TARP Report Reveals Deficiencies According To Inspector General
Many banks sit tight on TARP infusions
Obama Administration Shows Phony Tarp Profit Through Tax Trick
Opposing TARP? DeMint, Hunter, Pence, Bachmann, Hensarling, Poe, Inhofe, Sessions, Limbaugh, Malkin, Levin, Heritage, etc etc...
No, no and no again!
Sure the loans have been repaid with interest but thanks to the fact that collateral was worthless having not been marked to market so these banks are actually still insolvent.
So now we’re still stuck with a trillion in bad assets on the books of the Fed and the banks still aren’t lending the way they should, even though Bernanke is trying to get the money flowing by knocking our dollar into the gutter. He won’t get anywhere because the REAL assets of the big banks are crap.
Furthermore, none of the bad paper has been flushed and now we find that it wasn’t even properly transfered so many foreclosures are illegal.
The result is that instead of entering a sharp but brief depression, we’ll have a 15 to 20-year recession. The banks should have been forced into receivership, their assets siezed and the bondholders paid. Then all this bad paper would be audited and sorted out.
Because that’s not what happened, all that bad paper, trillions worth is still on the bank’s books and because we’re idiots, on the books of the Fed. The recession will only end when all that bad paper sees the light of day.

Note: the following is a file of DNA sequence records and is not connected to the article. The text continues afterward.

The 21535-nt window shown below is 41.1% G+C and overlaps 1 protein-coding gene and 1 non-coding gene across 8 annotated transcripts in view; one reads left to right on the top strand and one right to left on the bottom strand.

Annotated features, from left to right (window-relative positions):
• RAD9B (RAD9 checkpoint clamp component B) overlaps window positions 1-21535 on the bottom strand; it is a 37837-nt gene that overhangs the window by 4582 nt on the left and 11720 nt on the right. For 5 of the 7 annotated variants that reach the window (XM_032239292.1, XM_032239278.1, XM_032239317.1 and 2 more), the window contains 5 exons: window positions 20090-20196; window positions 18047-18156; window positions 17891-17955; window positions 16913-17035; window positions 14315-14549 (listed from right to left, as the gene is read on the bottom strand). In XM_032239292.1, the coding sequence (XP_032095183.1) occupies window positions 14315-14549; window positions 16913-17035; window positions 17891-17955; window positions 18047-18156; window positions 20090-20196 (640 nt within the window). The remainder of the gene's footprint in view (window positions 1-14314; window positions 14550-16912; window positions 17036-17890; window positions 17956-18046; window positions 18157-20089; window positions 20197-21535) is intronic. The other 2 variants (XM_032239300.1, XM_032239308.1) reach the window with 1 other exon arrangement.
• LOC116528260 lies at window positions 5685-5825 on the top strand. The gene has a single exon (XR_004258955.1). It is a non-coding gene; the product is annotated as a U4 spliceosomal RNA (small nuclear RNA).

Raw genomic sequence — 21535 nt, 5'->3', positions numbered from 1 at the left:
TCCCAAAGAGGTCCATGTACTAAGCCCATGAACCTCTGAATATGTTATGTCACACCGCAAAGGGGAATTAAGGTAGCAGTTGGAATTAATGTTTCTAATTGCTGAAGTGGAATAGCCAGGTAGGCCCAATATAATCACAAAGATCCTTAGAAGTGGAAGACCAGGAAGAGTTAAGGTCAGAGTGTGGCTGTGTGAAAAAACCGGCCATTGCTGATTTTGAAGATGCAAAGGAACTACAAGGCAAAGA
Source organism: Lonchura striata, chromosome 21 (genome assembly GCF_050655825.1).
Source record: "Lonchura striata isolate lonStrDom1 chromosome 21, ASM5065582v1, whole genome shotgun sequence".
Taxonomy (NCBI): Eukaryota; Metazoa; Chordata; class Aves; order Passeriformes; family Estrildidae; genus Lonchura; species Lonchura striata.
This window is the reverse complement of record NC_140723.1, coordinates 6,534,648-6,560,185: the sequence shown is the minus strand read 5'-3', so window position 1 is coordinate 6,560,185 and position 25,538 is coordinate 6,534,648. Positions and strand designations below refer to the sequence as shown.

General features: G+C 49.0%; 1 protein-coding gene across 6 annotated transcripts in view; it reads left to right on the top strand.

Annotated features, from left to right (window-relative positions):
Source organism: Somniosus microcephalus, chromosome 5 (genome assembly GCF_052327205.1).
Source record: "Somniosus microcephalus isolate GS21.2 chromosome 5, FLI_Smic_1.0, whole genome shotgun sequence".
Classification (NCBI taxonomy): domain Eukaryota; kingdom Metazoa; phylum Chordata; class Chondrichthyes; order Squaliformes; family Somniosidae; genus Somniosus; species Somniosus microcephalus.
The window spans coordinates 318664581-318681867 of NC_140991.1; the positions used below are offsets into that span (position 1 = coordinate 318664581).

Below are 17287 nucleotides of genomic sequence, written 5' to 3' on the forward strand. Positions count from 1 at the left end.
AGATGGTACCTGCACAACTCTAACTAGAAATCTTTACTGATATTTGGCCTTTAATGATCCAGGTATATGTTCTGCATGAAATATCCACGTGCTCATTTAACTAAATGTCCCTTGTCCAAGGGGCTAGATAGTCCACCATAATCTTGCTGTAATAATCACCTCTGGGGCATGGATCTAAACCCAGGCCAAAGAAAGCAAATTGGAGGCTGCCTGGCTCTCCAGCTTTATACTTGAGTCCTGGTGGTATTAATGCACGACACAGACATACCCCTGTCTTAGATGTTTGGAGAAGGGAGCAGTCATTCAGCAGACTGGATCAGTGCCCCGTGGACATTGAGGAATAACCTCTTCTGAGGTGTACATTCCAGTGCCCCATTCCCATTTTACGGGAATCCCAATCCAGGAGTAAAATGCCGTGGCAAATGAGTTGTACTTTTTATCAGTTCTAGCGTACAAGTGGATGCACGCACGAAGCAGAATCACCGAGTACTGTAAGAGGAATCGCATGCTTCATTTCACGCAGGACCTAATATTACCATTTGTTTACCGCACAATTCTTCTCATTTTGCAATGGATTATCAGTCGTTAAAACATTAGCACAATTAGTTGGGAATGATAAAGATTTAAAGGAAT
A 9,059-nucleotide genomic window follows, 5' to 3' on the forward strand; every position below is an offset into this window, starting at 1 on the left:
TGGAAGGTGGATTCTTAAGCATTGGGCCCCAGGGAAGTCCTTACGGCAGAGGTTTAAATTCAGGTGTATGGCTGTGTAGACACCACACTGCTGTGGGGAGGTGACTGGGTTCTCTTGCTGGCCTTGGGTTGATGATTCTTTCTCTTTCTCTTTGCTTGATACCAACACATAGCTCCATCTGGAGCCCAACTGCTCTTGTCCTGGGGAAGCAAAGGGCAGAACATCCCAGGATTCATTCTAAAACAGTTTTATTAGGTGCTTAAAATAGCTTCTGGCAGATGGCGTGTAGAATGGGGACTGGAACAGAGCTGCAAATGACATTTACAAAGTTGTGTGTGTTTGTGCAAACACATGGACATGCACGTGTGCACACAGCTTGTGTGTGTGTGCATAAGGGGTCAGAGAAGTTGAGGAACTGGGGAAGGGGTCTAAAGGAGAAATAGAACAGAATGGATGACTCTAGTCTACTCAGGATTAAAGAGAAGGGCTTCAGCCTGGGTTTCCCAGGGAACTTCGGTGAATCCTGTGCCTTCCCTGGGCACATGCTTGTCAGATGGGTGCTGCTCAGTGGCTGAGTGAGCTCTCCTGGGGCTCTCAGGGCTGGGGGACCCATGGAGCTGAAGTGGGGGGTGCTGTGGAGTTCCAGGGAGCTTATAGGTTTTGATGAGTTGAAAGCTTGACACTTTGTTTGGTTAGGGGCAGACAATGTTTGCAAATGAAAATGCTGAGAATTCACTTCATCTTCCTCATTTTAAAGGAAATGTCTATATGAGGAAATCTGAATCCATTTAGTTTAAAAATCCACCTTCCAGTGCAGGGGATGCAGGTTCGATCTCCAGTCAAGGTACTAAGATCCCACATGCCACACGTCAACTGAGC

Yes, it would have meant pain in the short term, probably with much higher unemployment for a while. But by now, we’d be emerging from the fall.
Study the Great Depression of 1920 and see what Harding did. Never heard of the 1920 depression? Guess why? Because it started and ended within two years and didn’t involve government intervention!
Contrast that to the FDR model which Obama and Bernanke are following and you’ll note that it was a total FUBAR clusterf**k.
We need to let these businesses fail when they screw up and regulate all forms of usury. That will always work. What we’ve done will never work.
If you like to base your decisions on ideology, comrade, you're free to do so.
But when you presume to tell me to think a certain way, because of your ideology... I'll tell you to go to hell.
You need to get your head straight.
No. Bush was conned. FDIC went on a hiring spree in the spring before the elections because it planned that many banks would be taken down after the election. If the govt knew banks were going to fail 6 months in advance then was there really a sudden crisis that called for Tarp?
Eliminating hindsight what would you have done?
And is stubborn refusal to admit it, shows a deep misunderstanding of the free market.